Checking-In (part 2): So Many Sites, So Little Time

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One of the things I learned quickly while trying to research geolocation and check-in applications is that there are way too many of them to keep track of easily. I am by nature an experiential learner and learn best by actually doing things and trying out new technologies for myself. I downloaded the first couple of applications I found out about- CauseWorld and Foursquare- and enjoyed checking-in at various locations. After adding GetGlue and ShopKick and completely depleting the storage space and battery power of my phone trying to download Foodspotting, Gowalla, and others, I realized there was no way anyone could have a presence on all of these applications, So, I came up with a plan. (For me, at least.) There is really only the need to have 2-3 applications to effectively participate in the check-in trend that is taking place. Here is what I suggest as a way to limit the applications you use.

1. Choose one basic application for geolocation

Choices in this category would be applications such as Foursquare, Gowalla or BrightKite. They will allow you to check-in to your location and learn more about your town, while maybe even getting some sweet deals from local businesses.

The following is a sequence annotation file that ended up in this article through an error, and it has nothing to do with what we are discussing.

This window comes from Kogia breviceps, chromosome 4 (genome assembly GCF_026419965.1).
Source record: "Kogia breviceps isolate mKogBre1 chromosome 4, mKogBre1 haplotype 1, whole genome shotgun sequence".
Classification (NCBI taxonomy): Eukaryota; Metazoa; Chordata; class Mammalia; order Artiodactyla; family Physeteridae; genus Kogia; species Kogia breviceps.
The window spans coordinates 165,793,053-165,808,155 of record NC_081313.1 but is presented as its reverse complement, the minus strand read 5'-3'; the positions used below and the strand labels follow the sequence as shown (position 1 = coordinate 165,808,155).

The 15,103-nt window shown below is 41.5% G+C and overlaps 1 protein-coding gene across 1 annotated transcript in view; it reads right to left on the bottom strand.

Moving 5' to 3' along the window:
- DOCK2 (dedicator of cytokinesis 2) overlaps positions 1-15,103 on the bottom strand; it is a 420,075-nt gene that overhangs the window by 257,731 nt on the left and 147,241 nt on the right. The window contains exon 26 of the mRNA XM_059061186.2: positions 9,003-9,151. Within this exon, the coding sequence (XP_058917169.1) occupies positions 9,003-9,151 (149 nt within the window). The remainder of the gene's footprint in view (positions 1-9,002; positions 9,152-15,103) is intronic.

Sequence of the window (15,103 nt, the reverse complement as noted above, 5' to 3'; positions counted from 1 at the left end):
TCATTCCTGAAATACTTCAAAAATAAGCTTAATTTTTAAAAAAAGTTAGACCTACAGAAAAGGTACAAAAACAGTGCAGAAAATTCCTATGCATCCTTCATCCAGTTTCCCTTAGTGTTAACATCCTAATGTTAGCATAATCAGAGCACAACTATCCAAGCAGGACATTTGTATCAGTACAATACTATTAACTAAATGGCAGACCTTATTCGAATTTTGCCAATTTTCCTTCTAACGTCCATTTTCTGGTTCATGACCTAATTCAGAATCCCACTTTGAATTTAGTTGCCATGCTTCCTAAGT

My Choice: Foursquare

Reasons: It is simple to use and actually is being used by several businesses in Knoxville to offer deals. I like being able to get a free drink at Hard Knox Pizza (every check-in), a free milkshake at Chick-fil-a (with 3 check-ins) or 20% off at Sweet CeCe’s (for the Mayor). Foursquare also recently unveiled new business analytics pages for it’s service.

2. Choose one gaming application

Choices in this category could include Geocaching, SCVNGR, Tourality, and others

My Choice: SCVNGR

Reasons: Although I haven’t been able to use it yet, I became interested in SCVNGR because it is used by Buffalo Wild Wings here in Knoxville. I am a competitive person by nature and love the idea of getting to complete challenges while waiting for my food.

3. Pick a wild card

Everyone has different tastes, preferences, etc. This applies to social media just as it would any other aspect of your life. For your optional third application, I strongly suggest you choose an application that appeals to your personal interests and hobbies. If you are crazy about food, you might try Foodspotting. Often accused of being a shopaholic? Then you should try out ShopKick for great deals delivered to you as you walk in the door of you favorite stores. There are many other applications out there, and I’m sure you can find one you will love.

My Choice: GetGlue

Reasons: I am a total entertainment addict. I love interacting with other fans about books, movies, music, and celebrities. I also enjoy earning new badges for check-in at box office openings and events such as the Oscars.